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Your time is not a democracy. Stop treating it like one.

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I’m guilty of it, and so are you.

Time and time again, I find myself getting ready to go somewhere, where quite frankly, I don’t want to be. Don’t get me wrong; I’m not anti-social, and I’m no recluse. But sometimes, I just love not doing a damn thing.

Leading up to those events, I’m anxiously checking my phone, crossing my fingers and hoping to get a text saying the plans are off.

Ultimately though, when that text doesn’t come in, I tap my pockets to make sure I’ve got my keys, phone and wallet, take a deep breath, and head out the door.

Why is that? Is it all just a case of FOMO, that pain-in-the-ass feeling that no matter what you’re doing, there’s something better going on? Or do we just not have the ability to focus and enjoy what we’re doing?

Ed Diener, author of Happiness: Unlocking the Mysteries of Psychological Wealth, thinks finding happiness and satisfaction boils down to being more deliberate with our attention:

The key component to effective savoring is focused attention. By taking the time and spending the effort to appreciate the positive, people are able to experience more well-being.

Makes sense, right? That cliché about living in the present checks out, but actually doing it is a different story.

And here’s the thing; FOMO sucks, but it makes sense. When you go to work in the morning, you want to be caught up with the big ‘thing’ that happened the night before, whatever that might be. The new iPhone. Archie’s latest drama. What some idiot tweeted. You never wanna be the one who’s out of the loop. I get it.

But does not paying attention to the latest thing mean we can’t develop meaningful relationships? Is allocating your attention to something you don’t really care about an unfortunate social necessity?

Paul Dolan, who teaches at the London School of Economics, explains the importance of attention in his book Happiness by Design: Change What You Do, Not How You Think:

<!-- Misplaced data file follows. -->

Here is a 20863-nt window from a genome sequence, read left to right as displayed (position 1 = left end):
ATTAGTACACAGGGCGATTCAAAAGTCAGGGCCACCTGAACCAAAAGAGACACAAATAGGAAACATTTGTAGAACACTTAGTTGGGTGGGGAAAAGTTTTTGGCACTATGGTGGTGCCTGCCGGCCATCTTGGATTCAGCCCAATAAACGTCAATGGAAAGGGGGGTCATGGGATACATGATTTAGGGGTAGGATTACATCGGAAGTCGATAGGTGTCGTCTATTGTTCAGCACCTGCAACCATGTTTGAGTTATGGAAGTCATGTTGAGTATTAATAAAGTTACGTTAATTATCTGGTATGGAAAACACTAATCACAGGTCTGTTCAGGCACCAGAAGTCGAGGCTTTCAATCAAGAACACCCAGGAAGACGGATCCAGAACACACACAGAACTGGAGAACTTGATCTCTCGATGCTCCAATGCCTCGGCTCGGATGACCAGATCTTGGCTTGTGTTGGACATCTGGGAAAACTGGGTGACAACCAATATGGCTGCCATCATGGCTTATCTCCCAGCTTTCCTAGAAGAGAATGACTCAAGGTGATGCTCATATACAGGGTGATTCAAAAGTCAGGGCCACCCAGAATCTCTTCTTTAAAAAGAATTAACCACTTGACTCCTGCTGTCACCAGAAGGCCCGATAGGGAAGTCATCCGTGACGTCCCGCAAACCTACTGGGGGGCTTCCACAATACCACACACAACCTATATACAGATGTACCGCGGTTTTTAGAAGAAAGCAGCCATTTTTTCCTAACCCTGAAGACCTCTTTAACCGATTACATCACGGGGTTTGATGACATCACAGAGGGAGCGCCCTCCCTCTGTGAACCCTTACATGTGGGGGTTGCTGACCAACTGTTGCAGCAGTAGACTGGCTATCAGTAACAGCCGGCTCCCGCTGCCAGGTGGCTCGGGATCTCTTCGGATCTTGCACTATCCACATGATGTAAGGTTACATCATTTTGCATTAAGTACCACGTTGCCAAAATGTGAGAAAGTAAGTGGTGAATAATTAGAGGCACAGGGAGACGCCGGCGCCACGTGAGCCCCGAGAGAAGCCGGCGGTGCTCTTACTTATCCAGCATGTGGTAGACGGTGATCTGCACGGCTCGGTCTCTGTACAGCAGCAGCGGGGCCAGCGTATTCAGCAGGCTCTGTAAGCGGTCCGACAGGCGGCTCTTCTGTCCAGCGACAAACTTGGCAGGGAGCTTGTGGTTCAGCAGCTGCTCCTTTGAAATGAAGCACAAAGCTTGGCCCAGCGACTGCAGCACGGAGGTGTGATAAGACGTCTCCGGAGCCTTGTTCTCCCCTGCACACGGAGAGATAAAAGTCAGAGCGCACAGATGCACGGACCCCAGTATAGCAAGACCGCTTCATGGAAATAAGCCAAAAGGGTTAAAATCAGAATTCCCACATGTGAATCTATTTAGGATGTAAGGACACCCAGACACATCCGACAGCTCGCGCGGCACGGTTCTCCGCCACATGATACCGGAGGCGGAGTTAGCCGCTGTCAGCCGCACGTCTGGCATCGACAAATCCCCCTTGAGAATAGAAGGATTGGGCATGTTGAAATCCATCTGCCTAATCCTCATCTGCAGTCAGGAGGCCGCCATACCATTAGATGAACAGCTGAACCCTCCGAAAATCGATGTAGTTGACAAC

Your happiness is determined by how you allocate your attention. If you are not as happy as you could be, then you must be misallocating your attention… So changing behavior and enhancing happiness is as much about withdrawing attention from the negative as it is about attending to the positive.

Obviously, our attention should be dedicated to what we love, and we should spend less time on what we don’t care about. We know this, yet we consistently decide to ignore it.

So what the hell can we do about it?

Be more selfish. I don’t mean neglecting your loved ones, ignoring the world around you, or back-stabbing at work. I’m talking about spending more time doing the things actually make you happy. Want to do more reading? Do it. Learn a new language? Bonne chance, mon ami. Binge Ozarks? Go for it. Do that thing, whatever it is, that you’re excited about.

Of course, there are two sides to this coin. It’s ok to do your own thing. It’s ok to do what you think is best.

But sometimes, despite your mom’s advice, it is best to jump off a cliff if your friends are doing it. Joining in on something you’re wary of can lead you to incredible shared experiences where you can grow as an individual.

So make that decision. Stand pat or take the leap. Just be happy with your choice.

It’s not about scorching the earth and clearing your social schedule. That’s a suicide mission. It’s worth it to be the master of your domain, but to echo fitness coach Jessi Kneeland, becoming the CEO of your own destiny can get fucking lonely. Be prepared.

Our attention is finite, and we only have one opportunity to do what excites us. While it’s amazing to share experiences with friends, family, and strangers, don’t let anybody dictate how you spend your time. It’s the most valuable thing you’ve got.

Disclaimer: I started writing this thing six damn months ago, and just got around to it now. I guess the timing just wasn’t right.

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